John A. Jane Sr., MD, has been honored with a state career achievement award for his 45 years of innovative work in neurosurgery to improve patient care.
The Governor’s Award for Career Achievement recognizes an individual who has a record of sustained professional achievement who has improved the efficiency and effectiveness of operations in Virginia.
Jane is known for pioneering techniques for craniofacial surgery that have helped children throughout Virginia and the world, and his care for actor Christopher Reeve following his spinal injury in 1995 led the Christopher & Dana Reeve Foundation to support UVA nervous system research.
Jane is receiving the statewide award Thursday during a ceremony at Virginia’s Executive Mansion.
“I cannot imagine anyone more deserving of the Governor’s Award for Career Achievement than Dr. John Jane Sr.,” said Mark Shaffrey, MD, Chair of the UVA Department of Neurosurgery. “He has devoted 45 years in service to the people of the Commonwealth of Virginia. During this time, Dr. Jane has improved the lives of countless patients and has significantly advanced scientific knowledge for the treatment of neurological disease.”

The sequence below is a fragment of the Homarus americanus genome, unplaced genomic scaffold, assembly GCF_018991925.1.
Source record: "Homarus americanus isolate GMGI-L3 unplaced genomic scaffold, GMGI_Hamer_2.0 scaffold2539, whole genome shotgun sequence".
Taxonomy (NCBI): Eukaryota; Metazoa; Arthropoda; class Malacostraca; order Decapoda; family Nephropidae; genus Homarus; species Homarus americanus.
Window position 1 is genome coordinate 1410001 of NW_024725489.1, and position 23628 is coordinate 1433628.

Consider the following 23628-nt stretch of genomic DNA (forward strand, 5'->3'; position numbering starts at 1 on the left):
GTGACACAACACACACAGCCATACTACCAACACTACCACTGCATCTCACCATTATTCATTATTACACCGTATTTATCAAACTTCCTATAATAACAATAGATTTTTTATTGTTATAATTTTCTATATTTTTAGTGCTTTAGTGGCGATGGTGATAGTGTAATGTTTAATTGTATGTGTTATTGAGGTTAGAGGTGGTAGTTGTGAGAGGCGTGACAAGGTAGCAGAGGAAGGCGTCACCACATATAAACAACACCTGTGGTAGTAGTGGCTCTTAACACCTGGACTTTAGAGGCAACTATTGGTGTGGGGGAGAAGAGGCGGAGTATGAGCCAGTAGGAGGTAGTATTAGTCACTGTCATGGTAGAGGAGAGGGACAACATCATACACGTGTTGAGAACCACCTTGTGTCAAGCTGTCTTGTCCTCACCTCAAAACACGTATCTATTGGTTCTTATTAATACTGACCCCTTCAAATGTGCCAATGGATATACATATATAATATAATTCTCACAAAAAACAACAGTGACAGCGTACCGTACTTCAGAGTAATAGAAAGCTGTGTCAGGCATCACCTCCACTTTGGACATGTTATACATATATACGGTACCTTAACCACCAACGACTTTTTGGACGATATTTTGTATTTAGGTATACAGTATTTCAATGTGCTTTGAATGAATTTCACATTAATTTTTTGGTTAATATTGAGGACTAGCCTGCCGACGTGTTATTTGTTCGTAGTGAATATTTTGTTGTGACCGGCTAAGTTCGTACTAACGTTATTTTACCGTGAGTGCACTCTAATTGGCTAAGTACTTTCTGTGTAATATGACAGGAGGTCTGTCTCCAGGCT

A Professional Leader and Clinical Innovator
Jane is an internationally recognized figure in advancing the field of neurosurgery, having authored or coauthored more than 300 research articles.
In addition to being the chairman of the UVA Department of Neurosurgery for 37 years, his professional leadership positions have included serving as Director of the American Board of Neurological Surgery and was the President of the Society of Neurological Surgeons.
Jane was the editor of Journal of Neurosurgery for 20 years and also founded and served as editor of both Neurosurgery: Spine and Journal of Neurosurgery: Pediatrics .
Jane has received numerous national awards, including the Alumni Award for Distinguished Service from the University of Chicago and the Harvey Cushing Medal, among many others.
A Legacy of Teaching and Service
While internationally known for enhancing patient care through innovation and research, he is perhaps best known to generations of residents and doctors as a teacher. Jane served as the neurosurgery residency program coordinator at UVA for 45 years, and his regular Sunday teaching sessions have educated hundreds of students.
His unique contribution to teaching was lauded in 1996 with the creation of the John A. Jane Society, a group composed of former students. There is also an endowed professorship in his name at the UVA School of Medicine.
Jane’s son, John Jane Jr., MD, is also a neurosurgeon at UVA.